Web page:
Grooming & Style
Business Casual on a Budget
By Michael Rovner
So the dress code at your new job is “business casual,” and you’re thinking, “What the … ?” Don’t fret, at least not about your wardrobe. Business casual is less straightforward than a suit and tie, but it’s not rocket science. And if you’re smart about it, you can look as sharp as the next guy for a whole lot less.
While it depends on the kind of office in which you work, business casual typically means crisp, professional and sober. “You don't need a tie, per se, but we're not talking about sweatpants. Think of the overall look and make the pieces work together,” says Khurshid Begum, creative director for Modern Culture at Oved Apparel and a fashion industry veteran who's worked for Donna Karan, Calvin Klein and Giorgio Armani. Here’s how to do it:
Step No. 1: See What You Have
Step No.2: Fill in the Gaps in Your Wardrobe
Keep the following in mind as essentials: a nice belt, a good pair of leather dress shoes, a few pairs of khakis, a good sport coat, and several shirts (a couple of whites, a couple of blues and a couple of stripes to mix it up). Begum also recommends owning a half-dozen pairs of dark socks that come up to the calf. “The easiest way to look like an idiot is to show up in a great casual outfit and ruin it with white sweat socks," he says. If there’s still room in your budget, a couple of sweaters in different styles, while not necessary, can be useful extras: a cardigan that can be worn in place of a sport coat or under one if it's not too bulky, and a crew neck or v-neck or even sweater vest that can be worn in the same way.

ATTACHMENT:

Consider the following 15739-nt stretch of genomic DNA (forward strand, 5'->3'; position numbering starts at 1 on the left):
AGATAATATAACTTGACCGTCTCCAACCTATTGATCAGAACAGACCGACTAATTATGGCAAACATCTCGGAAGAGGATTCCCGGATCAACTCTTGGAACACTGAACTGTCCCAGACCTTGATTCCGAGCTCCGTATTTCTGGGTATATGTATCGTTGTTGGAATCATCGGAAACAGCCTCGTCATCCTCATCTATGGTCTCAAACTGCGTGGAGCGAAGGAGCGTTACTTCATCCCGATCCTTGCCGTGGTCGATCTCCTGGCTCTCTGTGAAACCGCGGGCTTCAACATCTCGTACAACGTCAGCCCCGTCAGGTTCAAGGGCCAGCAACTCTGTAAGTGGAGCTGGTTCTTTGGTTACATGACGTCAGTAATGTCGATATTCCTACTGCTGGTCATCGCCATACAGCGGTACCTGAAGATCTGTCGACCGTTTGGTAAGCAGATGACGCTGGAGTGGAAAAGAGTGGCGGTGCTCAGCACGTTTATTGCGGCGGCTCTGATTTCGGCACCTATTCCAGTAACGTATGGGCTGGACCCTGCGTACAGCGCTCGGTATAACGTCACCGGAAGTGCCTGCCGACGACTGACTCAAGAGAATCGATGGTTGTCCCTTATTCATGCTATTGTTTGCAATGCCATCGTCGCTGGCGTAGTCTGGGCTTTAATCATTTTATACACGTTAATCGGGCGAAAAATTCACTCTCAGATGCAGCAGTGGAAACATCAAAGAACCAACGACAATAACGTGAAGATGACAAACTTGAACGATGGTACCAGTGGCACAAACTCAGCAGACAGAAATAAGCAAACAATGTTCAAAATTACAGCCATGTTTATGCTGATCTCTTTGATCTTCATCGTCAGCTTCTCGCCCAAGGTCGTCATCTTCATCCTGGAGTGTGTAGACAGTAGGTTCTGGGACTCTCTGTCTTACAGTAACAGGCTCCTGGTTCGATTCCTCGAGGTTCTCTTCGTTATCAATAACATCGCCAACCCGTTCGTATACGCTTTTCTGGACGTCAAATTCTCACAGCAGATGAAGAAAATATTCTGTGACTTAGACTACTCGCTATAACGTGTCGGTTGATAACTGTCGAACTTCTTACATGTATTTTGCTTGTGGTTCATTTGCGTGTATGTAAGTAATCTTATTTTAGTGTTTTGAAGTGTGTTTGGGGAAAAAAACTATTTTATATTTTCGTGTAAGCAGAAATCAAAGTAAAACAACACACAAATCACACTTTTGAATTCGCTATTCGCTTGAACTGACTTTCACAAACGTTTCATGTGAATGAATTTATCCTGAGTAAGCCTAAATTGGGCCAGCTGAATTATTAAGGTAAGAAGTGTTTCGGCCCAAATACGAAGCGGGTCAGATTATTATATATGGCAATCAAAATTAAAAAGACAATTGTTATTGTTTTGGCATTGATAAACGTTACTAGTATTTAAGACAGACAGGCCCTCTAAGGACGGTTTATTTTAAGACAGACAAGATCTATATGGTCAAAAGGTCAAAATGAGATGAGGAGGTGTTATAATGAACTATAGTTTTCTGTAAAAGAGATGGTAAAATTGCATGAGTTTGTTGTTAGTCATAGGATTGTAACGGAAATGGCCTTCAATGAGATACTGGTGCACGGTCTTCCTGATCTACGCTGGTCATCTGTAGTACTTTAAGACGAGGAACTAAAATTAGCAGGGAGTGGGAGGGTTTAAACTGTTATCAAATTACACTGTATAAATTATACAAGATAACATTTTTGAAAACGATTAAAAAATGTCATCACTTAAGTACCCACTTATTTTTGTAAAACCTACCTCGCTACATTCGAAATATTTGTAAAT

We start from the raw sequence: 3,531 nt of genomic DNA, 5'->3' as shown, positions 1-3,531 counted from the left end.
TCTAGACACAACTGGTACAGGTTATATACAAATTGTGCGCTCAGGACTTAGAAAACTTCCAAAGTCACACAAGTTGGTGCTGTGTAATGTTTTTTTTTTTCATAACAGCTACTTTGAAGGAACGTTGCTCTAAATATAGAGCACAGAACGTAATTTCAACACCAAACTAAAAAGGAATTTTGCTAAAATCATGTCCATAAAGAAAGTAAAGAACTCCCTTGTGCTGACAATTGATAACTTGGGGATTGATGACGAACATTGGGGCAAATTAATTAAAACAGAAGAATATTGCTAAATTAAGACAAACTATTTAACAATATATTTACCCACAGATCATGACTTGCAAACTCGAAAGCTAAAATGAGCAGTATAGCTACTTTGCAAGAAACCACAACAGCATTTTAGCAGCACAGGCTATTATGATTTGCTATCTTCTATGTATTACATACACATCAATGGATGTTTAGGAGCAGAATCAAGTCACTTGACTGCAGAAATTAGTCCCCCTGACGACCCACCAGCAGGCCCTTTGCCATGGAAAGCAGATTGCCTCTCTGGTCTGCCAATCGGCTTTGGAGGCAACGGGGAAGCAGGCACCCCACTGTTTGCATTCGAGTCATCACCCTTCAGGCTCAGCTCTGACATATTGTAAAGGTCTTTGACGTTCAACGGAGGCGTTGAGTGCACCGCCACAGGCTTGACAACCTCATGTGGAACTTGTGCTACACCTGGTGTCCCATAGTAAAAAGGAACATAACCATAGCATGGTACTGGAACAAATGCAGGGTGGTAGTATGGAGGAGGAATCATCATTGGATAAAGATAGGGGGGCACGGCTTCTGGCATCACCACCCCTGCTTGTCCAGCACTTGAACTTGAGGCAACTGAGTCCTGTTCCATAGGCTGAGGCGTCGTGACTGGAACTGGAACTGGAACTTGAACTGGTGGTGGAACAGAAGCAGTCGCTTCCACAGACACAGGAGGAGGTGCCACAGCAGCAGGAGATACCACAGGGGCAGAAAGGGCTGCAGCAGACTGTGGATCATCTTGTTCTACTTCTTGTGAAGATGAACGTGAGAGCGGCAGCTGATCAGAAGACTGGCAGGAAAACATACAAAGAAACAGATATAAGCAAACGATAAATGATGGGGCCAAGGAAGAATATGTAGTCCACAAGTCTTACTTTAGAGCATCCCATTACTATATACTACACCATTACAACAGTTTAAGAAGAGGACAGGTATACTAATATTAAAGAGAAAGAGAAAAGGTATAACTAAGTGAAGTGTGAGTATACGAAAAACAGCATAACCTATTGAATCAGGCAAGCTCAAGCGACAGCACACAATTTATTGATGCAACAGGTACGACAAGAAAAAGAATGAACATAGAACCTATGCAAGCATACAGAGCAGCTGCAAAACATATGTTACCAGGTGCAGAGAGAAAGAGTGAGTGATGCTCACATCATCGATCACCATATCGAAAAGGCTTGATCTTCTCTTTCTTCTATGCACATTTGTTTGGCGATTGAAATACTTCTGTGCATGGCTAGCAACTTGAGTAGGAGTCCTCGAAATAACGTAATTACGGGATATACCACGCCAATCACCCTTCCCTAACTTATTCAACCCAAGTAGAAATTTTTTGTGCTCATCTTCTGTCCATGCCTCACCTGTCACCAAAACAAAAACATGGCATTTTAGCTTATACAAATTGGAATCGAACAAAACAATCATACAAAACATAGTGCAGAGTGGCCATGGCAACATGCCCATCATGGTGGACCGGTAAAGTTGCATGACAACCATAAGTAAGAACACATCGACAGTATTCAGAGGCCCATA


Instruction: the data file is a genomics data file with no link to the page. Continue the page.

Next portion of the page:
Step No. 3: Put It All Together
Step No. 4: Shop
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Michael Rovner is a freelance journalist who has covered fashion for The New York Times Magazine, Details and the New York Post.
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